On Tuesday, the Israeli firm at the center of the Pegasus spying controversy stated that it would support international legislation to prevent authoritarian countries from exploiting strong spyware like its own.
NSP expressed the point in a letter sent to theUnited Nations seen by AFP “strong support for the creation of an international legal framework” to regulate technology that permits very intrusive spying on people’s smartphones.
In July, NSO was embroiled in controversy after claims surfaced that their Pegasus software could be used to target tens of thousands of human rights activists, journalists, politicians, and corporate leaders throughout the world.
Pegasus-infected smartphones function as pocket surveillance devices, allowing the user to read the target’s messages, look at their photographs, monitor their position, and even turn on their camera without their knowledge.
In the letter, NSO stated that it takes the claims made by foreign media outlets “extremely seriously” and that it had begun an inquiry as soon as the controversy erupted in July.
“Any accusation that Pegasus has been misused by a State or State agency to target any journalist, human rights defender or political leader in violation of their human rights is naturally very concerning,” written by the company’s chairman Asher Levy.
NSO has come under fire for its software’s use, but it claims that Pegasus is designed to assist governments in combating crime and terrorism and that it has been used in this capacity numerous times. “How can governments catch pedophiles and prevent terrorist attacks without these kinds of tools? There is no way.”
According to the source, the organization screens potential clients for ethical issues and has rejected contracts from over 55 countries that were worth “hundreds of millions of dollars” from 55 nations. In addition, Levy stated in the letter that NSO had “already terminated customer relationships as a result of our human rights investigations.”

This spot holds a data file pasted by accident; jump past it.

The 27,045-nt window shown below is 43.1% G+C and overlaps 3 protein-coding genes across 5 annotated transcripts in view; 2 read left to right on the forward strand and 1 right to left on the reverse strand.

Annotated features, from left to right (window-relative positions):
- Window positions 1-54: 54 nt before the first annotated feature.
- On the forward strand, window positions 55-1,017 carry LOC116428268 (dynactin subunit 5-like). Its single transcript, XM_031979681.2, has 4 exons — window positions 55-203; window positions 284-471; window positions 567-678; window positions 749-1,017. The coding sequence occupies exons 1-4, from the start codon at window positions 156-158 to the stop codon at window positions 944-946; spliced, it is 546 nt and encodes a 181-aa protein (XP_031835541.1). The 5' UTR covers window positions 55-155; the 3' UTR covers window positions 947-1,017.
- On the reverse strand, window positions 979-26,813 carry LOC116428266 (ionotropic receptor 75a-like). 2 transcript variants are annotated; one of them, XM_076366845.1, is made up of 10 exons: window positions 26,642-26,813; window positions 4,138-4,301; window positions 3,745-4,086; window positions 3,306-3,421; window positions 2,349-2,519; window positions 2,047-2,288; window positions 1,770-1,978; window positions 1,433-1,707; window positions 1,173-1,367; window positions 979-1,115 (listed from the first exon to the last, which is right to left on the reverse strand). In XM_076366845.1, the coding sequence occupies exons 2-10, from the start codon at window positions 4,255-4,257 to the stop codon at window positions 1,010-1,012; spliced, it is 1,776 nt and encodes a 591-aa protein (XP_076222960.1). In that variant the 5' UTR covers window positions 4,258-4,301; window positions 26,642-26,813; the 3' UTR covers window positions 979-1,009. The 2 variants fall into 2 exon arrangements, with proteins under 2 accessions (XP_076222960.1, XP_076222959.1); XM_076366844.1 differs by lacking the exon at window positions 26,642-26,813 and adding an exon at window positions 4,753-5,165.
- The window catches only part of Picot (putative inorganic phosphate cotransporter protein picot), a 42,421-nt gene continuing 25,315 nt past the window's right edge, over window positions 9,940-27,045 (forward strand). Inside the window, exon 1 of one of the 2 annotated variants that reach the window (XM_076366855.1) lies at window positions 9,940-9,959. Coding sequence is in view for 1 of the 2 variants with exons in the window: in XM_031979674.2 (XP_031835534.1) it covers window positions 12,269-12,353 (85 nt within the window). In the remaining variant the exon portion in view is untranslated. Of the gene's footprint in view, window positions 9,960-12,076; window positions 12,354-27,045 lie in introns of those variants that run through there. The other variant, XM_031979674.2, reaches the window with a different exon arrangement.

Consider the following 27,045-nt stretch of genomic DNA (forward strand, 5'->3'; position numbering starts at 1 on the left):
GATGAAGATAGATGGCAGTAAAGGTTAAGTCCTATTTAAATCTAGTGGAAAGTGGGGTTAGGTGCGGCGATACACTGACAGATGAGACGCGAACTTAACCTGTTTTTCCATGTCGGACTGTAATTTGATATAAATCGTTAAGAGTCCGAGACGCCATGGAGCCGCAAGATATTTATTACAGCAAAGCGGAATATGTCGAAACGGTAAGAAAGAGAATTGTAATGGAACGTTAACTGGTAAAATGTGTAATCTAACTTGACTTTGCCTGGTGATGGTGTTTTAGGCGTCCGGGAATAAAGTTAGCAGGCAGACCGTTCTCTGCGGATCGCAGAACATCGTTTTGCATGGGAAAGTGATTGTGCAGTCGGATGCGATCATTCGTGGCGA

Another person known to the company said that NSO has little capacity to verify that the countries that have purchased its software do not utilise it for malicious purposes. “Sitting over the shoulder of a customer and seeing who they’re targeting is something that we cannot do,” the source said.
The UN, according to NSO, would be well-positioned to lead the process of establishing international regulations to better control the off-the-shelf monitoring business, which has exploded in popularity in recent years.
The firm would be “a constructive participant if given the opportunity”, the letter said.
According to critics, the ubiquitous availability of software such as Pegasus now allows even cash-strapped authoritarian countries to effectively acquire their own version of the US National Security Agency, complete with very invasive monitoring tools. While firms selling similar technologies have sprouted up all over the world, a number of them have been formed in Israel, with recruitment drawn from the military-intelligence elite.
In its letter, the NSO proposed that firms in the industry be required to implement human rights compliance procedures. The UN could offer guidance on “which states to consider as not having an acceptable track record of respecting international human rights”, it added. NSO continues to deny the media claims that shook governments throughout the world in July, claiming that they were based on false information “serious shortcomings and material inaccuracies”.
“The number of purported targets—or possible targets – is entirely implausible based on the number of licenses actually granted by NSO,” it said in the letter.